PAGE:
Cheer.

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You think Subnetting is a beast?

You think you have to be Superbrain to understand it?

 

You are wrong!

 

Here the step-by-step course.

After reading and some self-training, you should be able to fix Subnetting-Questions in CCNA Exam

without any problems in a snatch.

Relax!

 

What is a Subnetmask?

 

With Subnetmasks, we can divide an IP-Address in network-part and in host-part.

A given IP-Network can be divided in smaller parts. Each of this smaller parts is called a "Subnet".

 

If we for example have the network

 

192.168.10.0 255.255.255.0

We have here ONE Class C - network, with 253 useable IPs for Client-PCs.

 

 

The useable IP Range of this network is

 

192.168.10.1 - 192.168.10.254

 

The very last IP of each Subnet is called Broadcast-Address.

This address is in that example 192.168.10.255 and its NOT useable for host-pcs.

 

If we want to divide this network in two parts, we must use subnetting.

 

With Subnetmask 255.255.255.128 we would divide the network in two parts.

 

192.168.10.1 - 192.168.10.127

 

192.168.10.128 - 192.168.10.255

 

subnettingdg5.jpg

 

 

So in this example, BEFORE we had one big Network.

With the change of the Subnetmask we did divide it in two smaller networks.

 

First with Subnetmask 255.255.255.0 we had THIS network:

192.168.10.0 >>> This is the "Network-IP" which is NOT useable for Host-PCs

192.168.10.1

192.168.10.2

192.168.10.3

192.168.10.4

192.168.10.5

...

...

...

192.168.10.253

192.168.10.254

192.168.10.255 >>>This is the Broadcast-IP, which is NOT useable for Host-PCs

 

Now with Subnetmask 255.255.255.128 we have THIS two networks:

 

First Subnet:

 

192.168.10.0 >>> This is the "Network-IP" which is NOT useable for Host-PCs

192.168.10.1

192.168.10.2

192.168.10.3

192.168.10.4

192.168.10.5

...

...

...

192.168.10.125

192.168.10.126

192.168.10.127 >>>This is the Broadcast-IP, which is NOT useable for Host-PCs

 

Second Subnet:

 

192.168.10.128 >>> This is the "Network-IP" which is NOT useable for Host-PCs

192.168.10.129

192.168.10.130

192.168.10.131

192.168.10..132

192.168.10.133

...

...

...

192.168.10.253

192.168.10.254

192.168.10.255 >>>This is the Broadcast-IP, which is NOT useable for Host-PCs

 

The Subnetmask defines how big the subnet is.

That means - how many Client-PCs will have place in that subnetwork.

 

A Subnetmask of 255.255.255.0 means in binary

 

11111111.11111111.11111111.00000000

 

So, what do we see?

 

4 Blocks, divided with a ".". Each of these blocks is also called "octett". Because - each Block has 8 bits.

 

To be able to do subnet-calculation, we first must understand binary calculation.

 

Lets take the first block.

 

The first "1" stands for a 128.

 

The second "1" stands for a 64.

 

The third "1" stands for a 32.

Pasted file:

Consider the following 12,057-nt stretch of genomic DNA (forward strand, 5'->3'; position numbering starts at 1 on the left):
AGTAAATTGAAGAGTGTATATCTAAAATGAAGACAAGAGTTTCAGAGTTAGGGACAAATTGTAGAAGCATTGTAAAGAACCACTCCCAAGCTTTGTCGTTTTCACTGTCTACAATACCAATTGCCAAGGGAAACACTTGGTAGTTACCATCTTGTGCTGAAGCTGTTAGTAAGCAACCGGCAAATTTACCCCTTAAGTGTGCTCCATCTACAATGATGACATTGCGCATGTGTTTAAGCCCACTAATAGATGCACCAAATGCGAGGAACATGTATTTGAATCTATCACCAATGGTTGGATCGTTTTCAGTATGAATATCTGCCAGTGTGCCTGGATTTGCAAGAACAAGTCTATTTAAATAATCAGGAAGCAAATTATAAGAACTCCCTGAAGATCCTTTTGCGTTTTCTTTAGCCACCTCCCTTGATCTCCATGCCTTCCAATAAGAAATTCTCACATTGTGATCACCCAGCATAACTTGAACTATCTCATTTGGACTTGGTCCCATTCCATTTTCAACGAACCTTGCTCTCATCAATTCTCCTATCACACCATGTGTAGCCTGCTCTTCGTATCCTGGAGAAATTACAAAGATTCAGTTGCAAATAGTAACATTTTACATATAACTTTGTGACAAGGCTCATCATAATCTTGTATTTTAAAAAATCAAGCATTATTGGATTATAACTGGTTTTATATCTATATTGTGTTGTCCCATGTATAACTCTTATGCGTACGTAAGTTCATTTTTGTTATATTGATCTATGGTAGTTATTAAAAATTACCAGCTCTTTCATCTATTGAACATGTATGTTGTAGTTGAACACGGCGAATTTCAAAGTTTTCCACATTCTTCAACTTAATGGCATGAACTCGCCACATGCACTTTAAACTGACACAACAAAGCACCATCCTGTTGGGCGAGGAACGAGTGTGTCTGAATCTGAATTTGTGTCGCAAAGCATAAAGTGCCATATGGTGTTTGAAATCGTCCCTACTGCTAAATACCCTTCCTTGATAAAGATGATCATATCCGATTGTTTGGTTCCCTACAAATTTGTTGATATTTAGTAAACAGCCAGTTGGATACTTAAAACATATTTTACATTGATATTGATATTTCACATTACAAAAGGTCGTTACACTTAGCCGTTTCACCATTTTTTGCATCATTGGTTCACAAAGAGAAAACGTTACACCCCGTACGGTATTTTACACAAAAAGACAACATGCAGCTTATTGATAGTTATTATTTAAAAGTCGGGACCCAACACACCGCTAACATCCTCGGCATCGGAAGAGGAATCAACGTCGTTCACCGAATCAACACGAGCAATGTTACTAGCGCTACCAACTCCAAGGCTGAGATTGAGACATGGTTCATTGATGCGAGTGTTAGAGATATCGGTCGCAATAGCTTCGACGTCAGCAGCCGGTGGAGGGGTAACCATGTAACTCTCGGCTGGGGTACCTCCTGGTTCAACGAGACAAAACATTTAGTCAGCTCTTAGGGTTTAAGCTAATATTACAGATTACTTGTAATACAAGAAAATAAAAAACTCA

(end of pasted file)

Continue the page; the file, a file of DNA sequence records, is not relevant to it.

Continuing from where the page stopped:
The fourth "1" stands for a 16.

 

The fifth "1" stands for a 8.

 

And so on. That means:

 

11111111=255

 

11110000=240

 

11100000=224

 

If we see something like "/24", that means that 24 bits are set to "1", from the left side.

 

Examples:

 

/16 = 255.255.0.0 = 11111111.11111111.00000000.00000000

 

/20 = 255.255.240.0 = 11111111.11111111.11110000

 

If we would take a subnetmask of 255.255.255.255 that would be

 

128+64+32+16+8+4+2+1.128+64+32+16+8+4+2+1.128+64+32+16+8+4+2+1.

128+64+32+16+8+4+2+1

 

and in binary it would be

 

11111111.11111111.11111111.11111111

 

Calculation of Subnetmask big enough for a specified number of Hosts

 

If they ask..

 

"create a subnet with minimum 10 host IPs"

 

than

 

1. calculate a power of two, that is minimum 10

 

2^3=8. That is not enough

2^4=16 That is higher than 10. Good.

 

 

2. Now put the LAST 4 Bits of your subnetmask to 0.

 

11111111.11111111.11111111.11110000

 

That is in decimal

 

255.255.255.240

 

With THIS Subnetmask, you have minimum 10 Host-Ips in the Subnet, without wasting to much IP-Addresses.

 

------------------------------------------------------------

Other example

 

If they ask

 

Create a subnet with minimum 70 Host-IPs

 

1. Calculate a Power of 2 that is MINIMUM 70

 

2^6=64. Not enough.

2^7=128. Thats higher than 70. Good.

 

2. Put the LAST 7 Bits of your Subnetmask to 0.

 

11111111.11111111.11111111.10000000

 

That is in decimal

 

255.255.255.128

 

You have a Subnetmask, with more than 70 Host-IPs.

 

 

Look here, for some step by step examples, how to calculate subnets..

 

http://www.sadikhov.com/forum/index.php?showtopic=44874

 

-------------------------------------------------------------------------

 

Calculation what is the Broadcast-IP of a Subnet

 

When they ask

"There is subnet 172.16.64.0/20. What is the BROADCAST ADDRESS of that Subnet, dude?"

 

 

 

1. Step

 

/20 meens 255.255.240.0

 

2. Step

 

Now analyze the Subnet Oktett to find out the "network-jumps"

 

240 means 11110000

 

The LAST of the 1s is under decimal 16. That are our "network jumps"

(128/64/32/16/8/4/2/1)

3. Step

 

Write down the network-jumps